From all of us, in Aotearoa New Zealand: The gifts of APEC 2021
Strong connections are important to us, here in Aotearoa New Zealand.
So, as APEC host, presenting gifts to those participating in our most important events has been another way for us to express the value of these connections.
It doesn’t matter that participants were virtual visitors to our land this time. We simply wanted to thank people for their contributions, show our respect, and extend manaakitanga to our guests. Manaakitanga is the Māori concept of showing generosity and hospitality.
The person chairing each meeting made the final selection of each gift, or koha. They looked for things showing a unique aspect of New Zealand that would be treasured by the recipients. And it needed to fit with APEC’s theme for the year – Join, Work, Grow / Hāumi ē, hui ē, tāiki ē.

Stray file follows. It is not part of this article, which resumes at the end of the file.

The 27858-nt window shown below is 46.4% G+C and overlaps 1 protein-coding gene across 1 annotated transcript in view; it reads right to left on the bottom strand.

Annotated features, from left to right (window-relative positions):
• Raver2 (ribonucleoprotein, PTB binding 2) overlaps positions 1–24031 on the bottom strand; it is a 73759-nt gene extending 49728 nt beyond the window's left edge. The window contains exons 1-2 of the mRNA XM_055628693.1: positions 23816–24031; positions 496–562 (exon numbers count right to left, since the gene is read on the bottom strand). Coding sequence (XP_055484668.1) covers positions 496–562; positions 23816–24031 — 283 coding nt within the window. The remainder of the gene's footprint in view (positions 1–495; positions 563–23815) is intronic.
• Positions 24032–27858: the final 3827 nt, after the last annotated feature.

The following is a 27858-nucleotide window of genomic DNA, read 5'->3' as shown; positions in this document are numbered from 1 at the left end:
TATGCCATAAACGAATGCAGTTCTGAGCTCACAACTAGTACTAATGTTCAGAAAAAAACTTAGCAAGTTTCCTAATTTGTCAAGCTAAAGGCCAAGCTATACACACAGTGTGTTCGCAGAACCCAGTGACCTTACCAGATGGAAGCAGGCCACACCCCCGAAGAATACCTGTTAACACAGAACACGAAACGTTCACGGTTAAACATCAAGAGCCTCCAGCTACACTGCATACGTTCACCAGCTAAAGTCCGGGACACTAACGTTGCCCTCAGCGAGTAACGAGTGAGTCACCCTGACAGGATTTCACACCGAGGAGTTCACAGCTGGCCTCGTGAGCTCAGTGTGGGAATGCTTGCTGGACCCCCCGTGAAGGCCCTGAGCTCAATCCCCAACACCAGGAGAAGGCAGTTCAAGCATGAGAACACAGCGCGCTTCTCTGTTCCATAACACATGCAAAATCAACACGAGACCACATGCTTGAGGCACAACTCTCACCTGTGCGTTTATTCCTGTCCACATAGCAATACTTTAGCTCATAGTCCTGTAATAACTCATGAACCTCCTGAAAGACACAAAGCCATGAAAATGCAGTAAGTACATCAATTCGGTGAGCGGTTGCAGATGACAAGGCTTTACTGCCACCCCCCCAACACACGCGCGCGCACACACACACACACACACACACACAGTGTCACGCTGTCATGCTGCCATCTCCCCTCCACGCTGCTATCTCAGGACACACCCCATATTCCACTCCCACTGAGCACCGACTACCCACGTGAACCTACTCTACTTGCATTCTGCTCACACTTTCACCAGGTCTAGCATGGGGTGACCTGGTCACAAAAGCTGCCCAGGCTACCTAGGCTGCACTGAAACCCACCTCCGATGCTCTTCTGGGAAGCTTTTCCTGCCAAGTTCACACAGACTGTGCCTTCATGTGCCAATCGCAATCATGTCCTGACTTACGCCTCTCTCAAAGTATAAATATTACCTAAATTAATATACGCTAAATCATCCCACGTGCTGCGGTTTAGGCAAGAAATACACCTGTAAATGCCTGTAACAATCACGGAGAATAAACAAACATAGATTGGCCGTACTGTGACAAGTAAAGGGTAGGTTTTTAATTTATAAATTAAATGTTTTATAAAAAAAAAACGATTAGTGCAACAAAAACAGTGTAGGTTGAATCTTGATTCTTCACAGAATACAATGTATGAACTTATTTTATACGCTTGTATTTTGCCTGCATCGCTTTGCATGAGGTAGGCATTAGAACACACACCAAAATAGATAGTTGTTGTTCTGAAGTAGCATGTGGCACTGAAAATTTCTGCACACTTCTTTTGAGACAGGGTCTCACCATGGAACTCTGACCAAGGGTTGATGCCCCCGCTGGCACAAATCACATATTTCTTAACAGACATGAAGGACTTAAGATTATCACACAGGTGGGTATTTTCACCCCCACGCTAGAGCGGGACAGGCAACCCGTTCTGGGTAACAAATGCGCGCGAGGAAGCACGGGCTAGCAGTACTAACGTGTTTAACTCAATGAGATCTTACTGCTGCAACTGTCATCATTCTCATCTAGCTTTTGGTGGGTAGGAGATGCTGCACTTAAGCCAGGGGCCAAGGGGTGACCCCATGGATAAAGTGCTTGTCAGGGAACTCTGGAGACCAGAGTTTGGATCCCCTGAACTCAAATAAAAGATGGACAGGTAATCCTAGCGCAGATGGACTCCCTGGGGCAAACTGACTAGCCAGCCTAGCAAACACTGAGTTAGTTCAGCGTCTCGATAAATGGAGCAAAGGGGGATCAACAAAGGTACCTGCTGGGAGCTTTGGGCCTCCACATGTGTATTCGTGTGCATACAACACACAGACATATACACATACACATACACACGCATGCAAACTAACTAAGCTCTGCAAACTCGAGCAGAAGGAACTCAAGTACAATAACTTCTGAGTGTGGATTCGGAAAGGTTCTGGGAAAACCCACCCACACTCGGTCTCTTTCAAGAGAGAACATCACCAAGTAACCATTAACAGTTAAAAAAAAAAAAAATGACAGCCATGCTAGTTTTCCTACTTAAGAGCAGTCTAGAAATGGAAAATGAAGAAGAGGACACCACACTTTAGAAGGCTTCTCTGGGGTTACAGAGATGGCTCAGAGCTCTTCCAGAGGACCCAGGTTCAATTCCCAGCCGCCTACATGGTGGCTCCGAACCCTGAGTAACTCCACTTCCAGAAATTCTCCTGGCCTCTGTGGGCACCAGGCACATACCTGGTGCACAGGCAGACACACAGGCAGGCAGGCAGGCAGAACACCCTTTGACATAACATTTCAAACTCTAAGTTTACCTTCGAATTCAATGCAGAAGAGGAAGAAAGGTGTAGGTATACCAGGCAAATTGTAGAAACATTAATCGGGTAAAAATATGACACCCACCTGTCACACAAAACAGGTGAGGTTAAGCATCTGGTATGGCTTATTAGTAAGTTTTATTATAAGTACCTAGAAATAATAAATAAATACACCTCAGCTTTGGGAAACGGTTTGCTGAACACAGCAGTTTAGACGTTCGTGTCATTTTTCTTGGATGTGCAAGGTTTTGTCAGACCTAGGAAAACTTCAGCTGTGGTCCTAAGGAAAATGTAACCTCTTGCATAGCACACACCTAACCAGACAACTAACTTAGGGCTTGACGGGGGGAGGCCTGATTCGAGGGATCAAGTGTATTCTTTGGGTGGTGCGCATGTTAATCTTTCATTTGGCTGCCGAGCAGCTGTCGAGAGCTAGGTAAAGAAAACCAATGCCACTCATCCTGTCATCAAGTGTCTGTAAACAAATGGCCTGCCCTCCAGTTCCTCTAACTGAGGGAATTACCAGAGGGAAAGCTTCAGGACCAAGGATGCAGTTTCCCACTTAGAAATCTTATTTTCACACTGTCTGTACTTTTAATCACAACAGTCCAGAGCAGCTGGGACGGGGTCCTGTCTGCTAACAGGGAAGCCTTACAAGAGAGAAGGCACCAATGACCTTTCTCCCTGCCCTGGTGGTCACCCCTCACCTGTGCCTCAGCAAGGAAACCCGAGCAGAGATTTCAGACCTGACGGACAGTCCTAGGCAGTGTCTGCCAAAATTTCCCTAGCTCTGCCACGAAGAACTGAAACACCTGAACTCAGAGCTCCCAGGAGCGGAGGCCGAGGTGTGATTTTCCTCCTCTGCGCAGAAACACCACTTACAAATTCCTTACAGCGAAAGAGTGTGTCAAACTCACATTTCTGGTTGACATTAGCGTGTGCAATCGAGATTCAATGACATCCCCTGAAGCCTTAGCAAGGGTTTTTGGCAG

Each meeting had a different gift. Here’s the stories behind them.
For those attending the Informal Senior Officials’ Meeting
This was one of our first meetings, and the Chair – diplomat and trade negotiator Vangelis Vitalis – wanted to extend a warm welcome to participants by giving them a manaaki box. In Māori, manaaki means hospitality, care, or support. Tucked in a beautiful APEC gift box was an APEC-branded reusable cup made by Joco, along with organic Zealong Tea, Whittakers chocolate and Mt Atkinson’s fair trade coffee. With the APEC region covering 11 time zones, some meetings were at unsocial hours and this gift acknowledged the effort that many made to attend – sometimes late at night, or very, very early in the morning.
Virtual koha (gift)
Extended to attendees of the Indigenous to Indigenous Dialogue